Tonight’s Walking Dead makes it all about family, but gets dominated by one Dixon brother in particular. Read on for our SPOILER-rich review…
Season 3, Episode 15: This Sorrowful Life
Rick fills Daryl in on the plan on giving Michonne over to the Governor in hopes of avoiding a fight. Despite both Daryl and Hershel not liking the plan, Rick goes forward with recruiting Merle. Merle tells Rick what the Governor will do to her and says Rick doesn’t have the guts to do what he’s planning. Later, when Daryl finds Merle, Merle tells Daryl that Rick’s plan isn’t different than Merle snatching Glenn and Maggie and taking them to the Governor. On his own, Rick changes his mind, but Merle acts on his own by knocking her out and tying her up to walk her to the designated meeting place for Rick and the Governor. When this comes to Rick’s attention, Daryl heads out to find them. After nearly getting to the factory, Merle lets Michonne go and tells her to get prepared for what happens next and he’s got something he needs to do on his own. Merle leads a pack of walkers to the Governor’s men and wounds some of them to get the walkers to attack them. However, he’s captured and after getting two fingers bitten off by the Governor, Merle is shot Rick gathers everyone together to tell them of the plan and that what they are will no longer by controlled by him. When Daryl arrives at the factory, he finds Merle munching on one of his unfortunate victims of his earlier shooting.
As this season has begun winding down/up to its finale, the episodes have been some of the best written stories of the entire run of the show. It’s no so much just tapping into emotions or action or even, as evident during last week, horror, but these episodes have almost entirely relied upon the characters and their motivations as set up during the first half of the season. For longer running characters like Rick, he’s been unraveling and, after his speech tonight, it’s clear that his decision to make all the decisions for the group has been slowly changing him for the worse. After taking in more time to think about turning over Michonne, and what it would mean for them and why they have survived this long, Rick rallies the group and it makes for a particularly well-written monologue that makes it clear that Rick is indeed our hero and not just the guy we root for because the show tells us to. That’s not to say he still hasn’t had the chance to come to terms with those he’s lost or that he won’t still have times in which he’s seeing apparitions of loved ones, but he’s slowly but surely returning to the man he was when we first met him two and a half years ago.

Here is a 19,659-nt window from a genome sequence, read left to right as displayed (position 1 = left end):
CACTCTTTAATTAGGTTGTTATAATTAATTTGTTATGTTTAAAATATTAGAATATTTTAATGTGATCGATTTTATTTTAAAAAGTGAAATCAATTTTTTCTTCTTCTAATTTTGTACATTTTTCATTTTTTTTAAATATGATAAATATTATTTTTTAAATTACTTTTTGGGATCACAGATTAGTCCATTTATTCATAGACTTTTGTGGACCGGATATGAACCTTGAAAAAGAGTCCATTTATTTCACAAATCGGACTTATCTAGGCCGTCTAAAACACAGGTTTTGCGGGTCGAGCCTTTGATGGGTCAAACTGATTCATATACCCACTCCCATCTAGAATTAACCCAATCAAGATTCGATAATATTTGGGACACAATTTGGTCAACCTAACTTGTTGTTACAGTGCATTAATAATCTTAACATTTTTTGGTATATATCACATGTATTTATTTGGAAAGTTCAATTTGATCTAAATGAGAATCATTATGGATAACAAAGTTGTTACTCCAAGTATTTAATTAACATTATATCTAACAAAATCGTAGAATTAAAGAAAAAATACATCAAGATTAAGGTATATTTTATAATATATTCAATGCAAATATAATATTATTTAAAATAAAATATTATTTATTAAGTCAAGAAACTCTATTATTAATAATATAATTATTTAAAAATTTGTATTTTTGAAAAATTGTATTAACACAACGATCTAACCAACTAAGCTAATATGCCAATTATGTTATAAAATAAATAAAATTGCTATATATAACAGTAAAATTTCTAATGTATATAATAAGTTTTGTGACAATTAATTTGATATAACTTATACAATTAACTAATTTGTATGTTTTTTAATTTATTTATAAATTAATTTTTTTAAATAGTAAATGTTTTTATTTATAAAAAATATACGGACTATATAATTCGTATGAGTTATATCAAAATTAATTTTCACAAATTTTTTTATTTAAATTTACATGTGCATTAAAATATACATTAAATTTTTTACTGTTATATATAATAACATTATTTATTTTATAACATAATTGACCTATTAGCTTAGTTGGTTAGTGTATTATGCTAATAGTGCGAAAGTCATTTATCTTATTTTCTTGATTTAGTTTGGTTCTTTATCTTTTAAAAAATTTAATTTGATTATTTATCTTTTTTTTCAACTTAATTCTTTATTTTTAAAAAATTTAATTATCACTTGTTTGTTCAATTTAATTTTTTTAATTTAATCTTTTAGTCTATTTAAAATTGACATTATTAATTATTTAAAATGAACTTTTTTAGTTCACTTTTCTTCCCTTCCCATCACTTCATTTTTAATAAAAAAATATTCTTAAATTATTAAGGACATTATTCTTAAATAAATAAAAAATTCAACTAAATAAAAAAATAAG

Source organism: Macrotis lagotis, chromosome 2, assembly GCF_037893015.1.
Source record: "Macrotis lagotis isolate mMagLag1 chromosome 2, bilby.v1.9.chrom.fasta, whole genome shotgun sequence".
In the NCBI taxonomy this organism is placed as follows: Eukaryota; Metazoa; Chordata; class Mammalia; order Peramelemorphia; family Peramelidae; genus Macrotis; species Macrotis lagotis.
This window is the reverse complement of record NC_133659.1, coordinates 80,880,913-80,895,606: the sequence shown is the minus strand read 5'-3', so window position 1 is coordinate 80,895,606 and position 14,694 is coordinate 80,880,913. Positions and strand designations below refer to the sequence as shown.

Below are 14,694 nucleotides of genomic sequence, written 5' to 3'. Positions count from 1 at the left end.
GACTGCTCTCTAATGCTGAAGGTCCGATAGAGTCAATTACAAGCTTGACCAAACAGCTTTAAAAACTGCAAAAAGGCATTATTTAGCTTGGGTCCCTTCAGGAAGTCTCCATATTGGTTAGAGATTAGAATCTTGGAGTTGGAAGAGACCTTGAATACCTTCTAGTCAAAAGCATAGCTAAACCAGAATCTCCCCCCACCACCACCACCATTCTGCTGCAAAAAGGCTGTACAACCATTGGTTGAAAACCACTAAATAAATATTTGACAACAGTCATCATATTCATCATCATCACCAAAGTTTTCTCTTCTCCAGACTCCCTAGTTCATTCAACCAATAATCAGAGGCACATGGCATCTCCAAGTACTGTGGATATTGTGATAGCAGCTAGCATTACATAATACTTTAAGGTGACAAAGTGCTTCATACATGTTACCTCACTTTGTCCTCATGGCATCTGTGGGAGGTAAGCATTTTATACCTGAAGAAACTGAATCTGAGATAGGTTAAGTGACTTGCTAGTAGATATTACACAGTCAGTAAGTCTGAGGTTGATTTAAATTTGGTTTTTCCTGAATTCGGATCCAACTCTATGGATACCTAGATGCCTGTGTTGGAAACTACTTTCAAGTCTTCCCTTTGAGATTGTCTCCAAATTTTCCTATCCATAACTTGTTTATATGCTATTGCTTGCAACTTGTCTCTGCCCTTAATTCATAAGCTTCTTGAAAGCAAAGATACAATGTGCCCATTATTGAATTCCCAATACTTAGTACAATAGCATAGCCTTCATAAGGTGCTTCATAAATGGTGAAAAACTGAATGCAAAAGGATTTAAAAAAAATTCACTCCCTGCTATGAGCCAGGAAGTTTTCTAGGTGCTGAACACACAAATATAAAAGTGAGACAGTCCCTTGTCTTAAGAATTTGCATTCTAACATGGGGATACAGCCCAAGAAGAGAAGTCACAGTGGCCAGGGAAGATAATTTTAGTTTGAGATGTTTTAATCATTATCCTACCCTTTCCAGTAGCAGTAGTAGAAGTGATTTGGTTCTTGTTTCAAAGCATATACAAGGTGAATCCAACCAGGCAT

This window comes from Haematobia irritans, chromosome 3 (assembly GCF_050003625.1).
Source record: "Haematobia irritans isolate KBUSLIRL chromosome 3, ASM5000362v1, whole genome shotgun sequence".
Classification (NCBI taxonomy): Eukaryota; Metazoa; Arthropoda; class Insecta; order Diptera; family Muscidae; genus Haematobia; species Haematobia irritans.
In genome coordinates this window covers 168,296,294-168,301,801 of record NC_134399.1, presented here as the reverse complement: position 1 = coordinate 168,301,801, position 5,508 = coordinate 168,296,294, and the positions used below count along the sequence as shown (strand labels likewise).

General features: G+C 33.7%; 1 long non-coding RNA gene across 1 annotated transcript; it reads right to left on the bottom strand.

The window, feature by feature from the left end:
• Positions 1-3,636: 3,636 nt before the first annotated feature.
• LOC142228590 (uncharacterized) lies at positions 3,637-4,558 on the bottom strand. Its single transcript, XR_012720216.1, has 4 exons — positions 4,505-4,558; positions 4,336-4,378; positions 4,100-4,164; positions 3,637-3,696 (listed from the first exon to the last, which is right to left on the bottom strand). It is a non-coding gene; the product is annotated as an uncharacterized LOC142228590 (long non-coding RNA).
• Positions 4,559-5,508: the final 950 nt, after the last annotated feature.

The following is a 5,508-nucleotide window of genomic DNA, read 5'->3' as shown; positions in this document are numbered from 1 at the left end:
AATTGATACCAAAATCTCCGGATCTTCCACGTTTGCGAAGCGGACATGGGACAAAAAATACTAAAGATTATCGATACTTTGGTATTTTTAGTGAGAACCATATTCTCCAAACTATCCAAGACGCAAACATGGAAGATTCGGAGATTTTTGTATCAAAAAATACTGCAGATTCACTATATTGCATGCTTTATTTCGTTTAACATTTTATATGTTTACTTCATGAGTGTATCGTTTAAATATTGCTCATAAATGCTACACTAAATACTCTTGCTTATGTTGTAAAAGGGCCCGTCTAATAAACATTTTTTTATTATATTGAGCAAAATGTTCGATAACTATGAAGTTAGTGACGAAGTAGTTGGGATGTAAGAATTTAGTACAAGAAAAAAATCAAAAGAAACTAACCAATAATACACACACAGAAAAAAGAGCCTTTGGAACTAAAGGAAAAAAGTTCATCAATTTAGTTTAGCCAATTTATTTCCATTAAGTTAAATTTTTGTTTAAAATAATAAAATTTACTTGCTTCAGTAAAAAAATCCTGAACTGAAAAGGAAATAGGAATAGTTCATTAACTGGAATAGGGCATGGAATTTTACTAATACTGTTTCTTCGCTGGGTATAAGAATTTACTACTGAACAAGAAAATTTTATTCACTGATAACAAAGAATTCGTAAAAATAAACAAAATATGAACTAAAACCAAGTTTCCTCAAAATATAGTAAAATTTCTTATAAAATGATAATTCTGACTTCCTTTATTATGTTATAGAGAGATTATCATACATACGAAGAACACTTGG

Speaking of characters, this episode features a lot of Michonne, which is always a great thing, especially how well she can read characters, but is completely owned by Michael Rooker’s Merle. Since we first saw him, he was always the jerk. He was a racist and a misogynist. He may not have been as obviously bad as Carol’s husband, but he was never one you could feel comfortable around. He had no filter or no real ethics to speak of. Once he disappeared, it seemed as though he was always waiting out there on the horizon and was likely going to be just as dangerous as we could imagine him being. When he returned as one of the Governor’s henchmen, he didn’t disappoint. The Governor gave him the opportunity to be as bad as he wanted and satisfy whatever lust he had to just be a blunt instrument.